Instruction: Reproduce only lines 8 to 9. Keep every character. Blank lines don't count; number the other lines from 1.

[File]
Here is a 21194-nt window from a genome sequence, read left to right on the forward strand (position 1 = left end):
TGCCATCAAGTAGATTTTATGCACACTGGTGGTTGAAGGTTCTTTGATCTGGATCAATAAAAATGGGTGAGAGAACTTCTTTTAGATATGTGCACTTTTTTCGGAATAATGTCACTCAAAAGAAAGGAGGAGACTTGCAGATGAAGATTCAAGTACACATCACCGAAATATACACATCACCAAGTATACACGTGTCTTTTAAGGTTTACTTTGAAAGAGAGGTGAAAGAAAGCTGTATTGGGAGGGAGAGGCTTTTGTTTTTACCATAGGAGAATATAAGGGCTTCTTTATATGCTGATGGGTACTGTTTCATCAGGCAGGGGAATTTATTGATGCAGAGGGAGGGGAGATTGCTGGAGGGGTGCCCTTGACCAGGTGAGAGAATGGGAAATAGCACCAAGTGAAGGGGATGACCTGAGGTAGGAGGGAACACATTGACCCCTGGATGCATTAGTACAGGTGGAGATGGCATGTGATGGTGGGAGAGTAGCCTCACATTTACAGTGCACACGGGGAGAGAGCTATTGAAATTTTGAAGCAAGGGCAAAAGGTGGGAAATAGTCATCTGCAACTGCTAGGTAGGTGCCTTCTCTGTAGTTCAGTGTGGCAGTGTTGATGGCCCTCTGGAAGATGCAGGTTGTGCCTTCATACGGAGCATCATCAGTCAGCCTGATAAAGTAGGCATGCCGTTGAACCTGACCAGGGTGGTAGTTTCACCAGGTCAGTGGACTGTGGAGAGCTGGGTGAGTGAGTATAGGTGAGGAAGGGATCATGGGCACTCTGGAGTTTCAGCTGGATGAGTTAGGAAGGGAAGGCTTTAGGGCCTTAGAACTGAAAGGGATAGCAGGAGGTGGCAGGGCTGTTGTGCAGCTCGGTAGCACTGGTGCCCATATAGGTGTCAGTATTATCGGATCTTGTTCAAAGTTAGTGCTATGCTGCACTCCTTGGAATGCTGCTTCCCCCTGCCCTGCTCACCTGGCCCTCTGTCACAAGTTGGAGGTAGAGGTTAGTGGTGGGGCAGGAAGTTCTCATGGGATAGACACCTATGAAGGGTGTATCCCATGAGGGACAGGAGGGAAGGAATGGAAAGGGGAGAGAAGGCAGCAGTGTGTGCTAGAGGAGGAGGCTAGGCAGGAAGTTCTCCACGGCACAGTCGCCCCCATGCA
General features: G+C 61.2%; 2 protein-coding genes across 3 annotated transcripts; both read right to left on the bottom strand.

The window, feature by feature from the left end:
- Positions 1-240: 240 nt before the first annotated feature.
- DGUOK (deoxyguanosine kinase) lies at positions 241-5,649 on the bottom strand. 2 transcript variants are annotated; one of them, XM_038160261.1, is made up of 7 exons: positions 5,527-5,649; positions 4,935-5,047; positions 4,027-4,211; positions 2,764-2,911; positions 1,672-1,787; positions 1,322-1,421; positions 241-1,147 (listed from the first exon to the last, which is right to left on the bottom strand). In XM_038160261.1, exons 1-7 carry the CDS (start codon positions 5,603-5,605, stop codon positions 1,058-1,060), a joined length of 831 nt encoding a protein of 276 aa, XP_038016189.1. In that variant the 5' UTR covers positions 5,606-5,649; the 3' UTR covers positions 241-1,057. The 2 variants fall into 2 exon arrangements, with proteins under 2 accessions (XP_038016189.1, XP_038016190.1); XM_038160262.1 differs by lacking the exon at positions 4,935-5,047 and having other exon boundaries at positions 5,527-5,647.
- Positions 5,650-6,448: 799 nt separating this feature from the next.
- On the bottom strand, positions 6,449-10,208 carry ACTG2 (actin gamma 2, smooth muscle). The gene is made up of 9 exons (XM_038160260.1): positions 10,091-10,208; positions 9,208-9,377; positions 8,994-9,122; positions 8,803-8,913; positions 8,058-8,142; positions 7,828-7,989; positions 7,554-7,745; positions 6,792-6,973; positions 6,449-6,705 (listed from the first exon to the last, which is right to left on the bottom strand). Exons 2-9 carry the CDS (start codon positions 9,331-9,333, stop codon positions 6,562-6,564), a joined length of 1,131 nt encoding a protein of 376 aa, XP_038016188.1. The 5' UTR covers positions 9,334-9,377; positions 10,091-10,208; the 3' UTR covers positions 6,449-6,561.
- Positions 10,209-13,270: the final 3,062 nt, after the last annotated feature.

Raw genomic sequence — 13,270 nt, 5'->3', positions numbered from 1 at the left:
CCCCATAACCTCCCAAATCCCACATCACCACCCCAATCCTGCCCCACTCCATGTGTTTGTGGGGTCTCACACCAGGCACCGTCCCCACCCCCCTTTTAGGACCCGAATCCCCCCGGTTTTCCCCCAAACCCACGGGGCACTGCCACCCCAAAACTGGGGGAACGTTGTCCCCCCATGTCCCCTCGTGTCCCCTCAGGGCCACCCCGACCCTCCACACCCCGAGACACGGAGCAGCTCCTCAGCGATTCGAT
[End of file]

- On the bottom strand, positions 6,449-10,208 carry ACTG2 (actin gamma 2, smooth muscle). The gene is made up of 9 exons (XM_038160260.1): positions 10,091-10,208; positions 9,208-9,377; positions 8,994-9,122; positions 8,803-8,913; positions 8,058-8,142; positions 7,828-7,989; positions 7,554-7,745; positions 6,792-6,973; positions 6,449-6,705 (listed from the first exon to the last, which is right to left on the bottom strand). Exons 2-9 carry the CDS (start codon positions 9,331-9,333, stop codon positions 6,562-6,564), a joined length of 1,131 nt encoding a protein of 376 aa, XP_038016188.1. The 5' UTR covers positions 9,334-9,377; positions 10,091-10,208; the 3' UTR covers positions 6,449-6,561.
- Positions 10,209-13,270: the final 3,062 nt, after the last annotated feature.